Pieter C. van der Kruit

“Jacobus Cornelius Kapteyn (1851-1922) was an astronomer who was a pioneer in the study of the structure of the Milky Way Galaxy. This Jacobus Cornelius Kapteyn (1851-1922) biography that is not technical presents the scientific life of the astronomer to the general reader. The author incorporates the fundamentals of astronomy throughout the narrative of Kapteyn’s life and makes use of contemporary astronomical imagery to demonstrate how astronomical research has progressed from Kapteyn’s time period to the present day. In particular, the investigation into the dispersion of stars throughout space has now reached its zenith, culminating with the spectacular new insights that have come from the astrometric satellite Gaia, which is currently receiving a lot of attention from the general public.

The biography demonstrates how Kapteyn’s ideas had an impact on prominent astronomers all over the world. He is well known for his work as the Kapteyn Universe designer, an alternative to the large system that Harlow Shapley discovered. Kapteyn’s Star is still the second fastest moving star in the sky, and it is now one of the nearest stars that have a planet in the habitable zone. He is known as the discoverer of Kapteyn’s Star.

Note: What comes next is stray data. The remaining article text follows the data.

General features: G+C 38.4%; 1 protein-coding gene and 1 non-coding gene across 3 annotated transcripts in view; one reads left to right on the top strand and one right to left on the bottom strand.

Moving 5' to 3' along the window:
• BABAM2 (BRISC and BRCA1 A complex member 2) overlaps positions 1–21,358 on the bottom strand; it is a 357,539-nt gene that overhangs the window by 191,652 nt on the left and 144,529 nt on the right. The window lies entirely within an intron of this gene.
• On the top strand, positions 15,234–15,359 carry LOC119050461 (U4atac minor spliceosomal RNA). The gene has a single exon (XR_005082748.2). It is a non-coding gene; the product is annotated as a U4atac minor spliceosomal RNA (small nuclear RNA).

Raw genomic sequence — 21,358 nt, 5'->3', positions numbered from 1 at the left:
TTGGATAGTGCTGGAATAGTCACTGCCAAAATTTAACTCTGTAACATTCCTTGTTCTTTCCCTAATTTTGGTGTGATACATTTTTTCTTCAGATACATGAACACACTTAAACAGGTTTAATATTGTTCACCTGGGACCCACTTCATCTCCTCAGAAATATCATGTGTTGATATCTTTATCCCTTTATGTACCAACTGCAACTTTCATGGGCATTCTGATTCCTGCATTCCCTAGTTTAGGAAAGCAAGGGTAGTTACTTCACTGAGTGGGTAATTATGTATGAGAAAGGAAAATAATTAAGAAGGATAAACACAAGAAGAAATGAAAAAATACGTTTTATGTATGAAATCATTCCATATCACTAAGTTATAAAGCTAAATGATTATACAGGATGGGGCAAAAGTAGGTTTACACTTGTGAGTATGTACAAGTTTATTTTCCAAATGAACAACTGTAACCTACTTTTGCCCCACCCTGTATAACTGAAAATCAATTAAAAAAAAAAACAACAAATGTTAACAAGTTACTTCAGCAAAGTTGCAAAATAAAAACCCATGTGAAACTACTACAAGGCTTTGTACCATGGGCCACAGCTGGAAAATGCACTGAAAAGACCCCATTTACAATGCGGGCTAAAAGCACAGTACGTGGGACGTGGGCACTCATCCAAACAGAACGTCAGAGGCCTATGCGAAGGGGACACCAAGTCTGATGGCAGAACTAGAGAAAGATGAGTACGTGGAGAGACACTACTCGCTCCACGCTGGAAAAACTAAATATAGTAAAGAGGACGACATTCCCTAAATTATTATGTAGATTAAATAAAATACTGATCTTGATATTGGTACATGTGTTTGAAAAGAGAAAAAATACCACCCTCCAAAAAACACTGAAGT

This fascinating combination of astronomy history and popular astronomy tells the story of an astronomy professor who did not have access to an observatory but established the first astronomical laboratory that specialized in measuring photographic plates in other locations. Kapteyn shifted the focus of astronomy away from simply cataloging stars and toward measuring their distances and velocities in order to investigate their spatial distribution, Kapteyn’s Star Streams, and the equilibrium that exists between their gravity and motions. Jan Hendrik Oort, a famous astronomer from Leiden, was a student of Kapteyn’s and was so inspired by Kapteyn’s lectures that he decided to become an astronomer. This is part of Kapteyn’s legacy. In addition to the first application of Galactic structure and dynamics, his legacy also includes Jan Hendrik Oort.”